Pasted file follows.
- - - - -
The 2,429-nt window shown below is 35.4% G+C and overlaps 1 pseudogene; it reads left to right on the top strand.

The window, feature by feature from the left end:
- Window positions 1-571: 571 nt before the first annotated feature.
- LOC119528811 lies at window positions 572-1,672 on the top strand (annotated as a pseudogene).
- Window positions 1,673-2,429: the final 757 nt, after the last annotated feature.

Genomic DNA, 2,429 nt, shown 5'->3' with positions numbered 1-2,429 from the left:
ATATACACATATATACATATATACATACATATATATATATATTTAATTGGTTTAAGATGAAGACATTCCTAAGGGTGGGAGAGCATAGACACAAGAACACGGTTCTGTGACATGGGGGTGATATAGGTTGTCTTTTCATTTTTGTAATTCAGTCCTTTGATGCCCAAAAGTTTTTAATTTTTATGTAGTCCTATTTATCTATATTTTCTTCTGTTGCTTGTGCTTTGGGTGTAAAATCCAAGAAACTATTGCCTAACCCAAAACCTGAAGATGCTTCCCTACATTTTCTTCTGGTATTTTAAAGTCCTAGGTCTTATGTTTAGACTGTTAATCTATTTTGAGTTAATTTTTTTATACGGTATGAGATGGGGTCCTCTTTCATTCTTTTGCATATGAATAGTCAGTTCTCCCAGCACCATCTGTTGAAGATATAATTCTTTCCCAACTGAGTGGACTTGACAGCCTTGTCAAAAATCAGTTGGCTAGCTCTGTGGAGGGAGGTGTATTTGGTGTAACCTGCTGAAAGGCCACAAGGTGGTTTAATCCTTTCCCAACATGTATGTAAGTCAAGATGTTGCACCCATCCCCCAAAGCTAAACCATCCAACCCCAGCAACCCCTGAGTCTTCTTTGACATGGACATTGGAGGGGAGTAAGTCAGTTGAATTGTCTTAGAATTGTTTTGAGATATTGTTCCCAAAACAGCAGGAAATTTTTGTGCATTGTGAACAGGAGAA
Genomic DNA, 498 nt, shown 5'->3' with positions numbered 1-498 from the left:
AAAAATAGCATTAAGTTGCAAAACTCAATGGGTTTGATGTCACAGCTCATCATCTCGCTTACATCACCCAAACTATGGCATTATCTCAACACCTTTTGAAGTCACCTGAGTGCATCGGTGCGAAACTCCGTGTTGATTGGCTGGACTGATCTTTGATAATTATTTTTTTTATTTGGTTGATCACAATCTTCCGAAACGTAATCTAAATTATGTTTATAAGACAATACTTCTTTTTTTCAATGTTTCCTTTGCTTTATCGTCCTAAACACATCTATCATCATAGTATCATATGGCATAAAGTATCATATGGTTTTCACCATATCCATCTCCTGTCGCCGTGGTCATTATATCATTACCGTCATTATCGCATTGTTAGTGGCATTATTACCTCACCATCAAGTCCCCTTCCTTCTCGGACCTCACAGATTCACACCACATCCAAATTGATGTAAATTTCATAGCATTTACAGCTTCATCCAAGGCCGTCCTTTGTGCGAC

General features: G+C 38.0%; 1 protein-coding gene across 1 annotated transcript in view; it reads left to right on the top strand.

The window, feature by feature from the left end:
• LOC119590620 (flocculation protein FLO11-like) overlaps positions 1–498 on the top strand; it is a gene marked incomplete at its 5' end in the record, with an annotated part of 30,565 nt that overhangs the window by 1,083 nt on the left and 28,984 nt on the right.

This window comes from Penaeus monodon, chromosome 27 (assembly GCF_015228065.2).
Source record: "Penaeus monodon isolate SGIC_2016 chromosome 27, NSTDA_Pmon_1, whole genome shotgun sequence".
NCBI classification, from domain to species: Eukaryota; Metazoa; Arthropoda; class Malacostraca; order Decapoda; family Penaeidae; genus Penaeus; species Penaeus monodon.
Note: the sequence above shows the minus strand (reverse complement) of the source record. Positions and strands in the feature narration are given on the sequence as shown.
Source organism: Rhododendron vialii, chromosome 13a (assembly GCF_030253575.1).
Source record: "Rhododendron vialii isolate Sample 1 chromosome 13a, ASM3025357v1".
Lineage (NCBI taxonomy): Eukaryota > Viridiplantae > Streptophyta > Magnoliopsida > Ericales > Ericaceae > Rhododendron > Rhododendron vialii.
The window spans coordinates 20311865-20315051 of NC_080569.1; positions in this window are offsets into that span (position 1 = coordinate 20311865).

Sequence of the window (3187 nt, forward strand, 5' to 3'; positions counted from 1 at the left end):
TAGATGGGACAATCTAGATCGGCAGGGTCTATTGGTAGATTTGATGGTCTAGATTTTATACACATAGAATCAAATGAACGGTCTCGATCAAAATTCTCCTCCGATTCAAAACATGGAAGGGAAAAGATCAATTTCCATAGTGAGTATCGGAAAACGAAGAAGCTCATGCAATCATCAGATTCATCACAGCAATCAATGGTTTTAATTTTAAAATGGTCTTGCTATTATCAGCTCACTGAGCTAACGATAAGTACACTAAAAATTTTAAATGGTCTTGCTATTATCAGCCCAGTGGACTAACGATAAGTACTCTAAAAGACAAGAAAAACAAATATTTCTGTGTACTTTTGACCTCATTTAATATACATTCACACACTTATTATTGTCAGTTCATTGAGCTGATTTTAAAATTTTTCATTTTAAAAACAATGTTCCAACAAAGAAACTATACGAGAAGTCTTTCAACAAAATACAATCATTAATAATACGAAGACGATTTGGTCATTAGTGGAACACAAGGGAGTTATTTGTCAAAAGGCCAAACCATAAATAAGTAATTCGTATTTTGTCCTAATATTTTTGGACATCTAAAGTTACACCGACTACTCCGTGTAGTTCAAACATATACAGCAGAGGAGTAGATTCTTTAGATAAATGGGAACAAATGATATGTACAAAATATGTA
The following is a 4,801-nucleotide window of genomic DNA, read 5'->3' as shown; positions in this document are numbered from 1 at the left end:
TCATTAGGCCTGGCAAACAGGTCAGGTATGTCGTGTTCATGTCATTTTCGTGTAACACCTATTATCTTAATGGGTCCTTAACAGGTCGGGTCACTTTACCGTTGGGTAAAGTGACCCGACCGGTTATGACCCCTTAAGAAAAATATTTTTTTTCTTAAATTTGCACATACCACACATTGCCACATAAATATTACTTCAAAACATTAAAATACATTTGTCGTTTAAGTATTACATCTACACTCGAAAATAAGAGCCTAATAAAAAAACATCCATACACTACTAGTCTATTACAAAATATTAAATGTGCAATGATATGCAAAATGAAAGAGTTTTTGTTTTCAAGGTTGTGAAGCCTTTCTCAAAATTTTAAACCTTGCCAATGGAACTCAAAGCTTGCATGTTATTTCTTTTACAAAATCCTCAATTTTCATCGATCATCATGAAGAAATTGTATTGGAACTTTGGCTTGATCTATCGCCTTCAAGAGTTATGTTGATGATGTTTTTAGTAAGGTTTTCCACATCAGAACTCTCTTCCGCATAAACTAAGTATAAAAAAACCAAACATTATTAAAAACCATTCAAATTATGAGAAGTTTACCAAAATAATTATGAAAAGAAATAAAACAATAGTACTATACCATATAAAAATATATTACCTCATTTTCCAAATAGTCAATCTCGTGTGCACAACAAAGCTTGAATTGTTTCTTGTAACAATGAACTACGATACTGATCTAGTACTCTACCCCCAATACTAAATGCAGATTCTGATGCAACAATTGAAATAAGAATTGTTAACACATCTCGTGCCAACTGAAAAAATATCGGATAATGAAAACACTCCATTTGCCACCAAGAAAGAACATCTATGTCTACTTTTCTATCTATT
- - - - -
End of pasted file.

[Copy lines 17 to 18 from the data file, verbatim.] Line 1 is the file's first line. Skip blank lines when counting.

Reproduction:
Source organism: Rhododendron vialii, chromosome 13a (assembly GCF_030253575.1).
Source record: "Rhododendron vialii isolate Sample 1 chromosome 13a, ASM3025357v1".